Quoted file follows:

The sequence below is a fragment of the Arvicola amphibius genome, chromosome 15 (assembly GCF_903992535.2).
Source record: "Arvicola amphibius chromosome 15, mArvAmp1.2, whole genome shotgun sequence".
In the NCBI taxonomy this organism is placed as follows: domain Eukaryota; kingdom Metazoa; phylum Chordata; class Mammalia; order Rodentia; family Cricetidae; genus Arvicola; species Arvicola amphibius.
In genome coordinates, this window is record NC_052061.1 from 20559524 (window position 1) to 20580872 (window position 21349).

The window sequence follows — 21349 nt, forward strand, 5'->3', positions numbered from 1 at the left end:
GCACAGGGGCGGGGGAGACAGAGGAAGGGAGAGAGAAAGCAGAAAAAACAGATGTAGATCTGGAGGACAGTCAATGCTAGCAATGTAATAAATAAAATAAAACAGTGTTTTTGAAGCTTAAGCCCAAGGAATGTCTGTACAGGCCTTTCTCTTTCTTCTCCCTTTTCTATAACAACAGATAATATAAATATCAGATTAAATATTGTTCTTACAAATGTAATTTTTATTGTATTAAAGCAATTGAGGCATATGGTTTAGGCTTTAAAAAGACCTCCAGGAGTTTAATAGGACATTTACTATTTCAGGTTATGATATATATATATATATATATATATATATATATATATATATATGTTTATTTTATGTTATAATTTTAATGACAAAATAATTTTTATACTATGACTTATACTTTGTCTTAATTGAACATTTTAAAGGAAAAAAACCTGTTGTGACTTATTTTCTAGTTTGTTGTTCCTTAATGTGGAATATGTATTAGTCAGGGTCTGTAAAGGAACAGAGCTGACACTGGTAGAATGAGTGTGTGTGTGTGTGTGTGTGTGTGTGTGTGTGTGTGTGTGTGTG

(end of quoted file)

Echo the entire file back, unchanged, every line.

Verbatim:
The sequence below is a fragment of the Arvicola amphibius genome, chromosome 15 (assembly GCF_903992535.2).
Source record: "Arvicola amphibius chromosome 15, mArvAmp1.2, whole genome shotgun sequence".
In the NCBI taxonomy this organism is placed as follows: domain Eukaryota; kingdom Metazoa; phylum Chordata; class Mammalia; order Rodentia; family Cricetidae; genus Arvicola; species Arvicola amphibius.
In genome coordinates, this window is record NC_052061.1 from 20559524 (window position 1) to 20580872 (window position 21349).

The window sequence follows — 21349 nt, forward strand, 5'->3', positions numbered from 1 at the left end:
GCACAGGGGCGGGGGAGACAGAGGAAGGGAGAGAGAAAGCAGAAAAAACAGATGTAGATCTGGAGGACAGTCAATGCTAGCAATGTAATAAATAAAATAAAACAGTGTTTTTGAAGCTTAAGCCCAAGGAATGTCTGTACAGGCCTTTCTCTTTCTTCTCCCTTTTCTATAACAACAGATAATATAAATATCAGATTAAATATTGTTCTTACAAATGTAATTTTTATTGTATTAAAGCAATTGAGGCATATGGTTTAGGCTTTAAAAAGACCTCCAGGAGTTTAATAGGACATTTACTATTTCAGGTTATGATATATATATATATATATATATATATATATATATATATATATGTTTATTTTATGTTATAATTTTAATGACAAAATAATTTTTATACTATGACTTATACTTTGTCTTAATTGAACATTTTAAAGGAAAAAAACCTGTTGTGACTTATTTTCTAGTTTGTTGTTCCTTAATGTGGAATATGTATTAGTCAGGGTCTGTAAAGGAACAGAGCTGACACTGGTAGAATGAGTGTGTGTGTGTGTGTGTGTGTGTGTGTGTGTGTGTGTGTGTGTG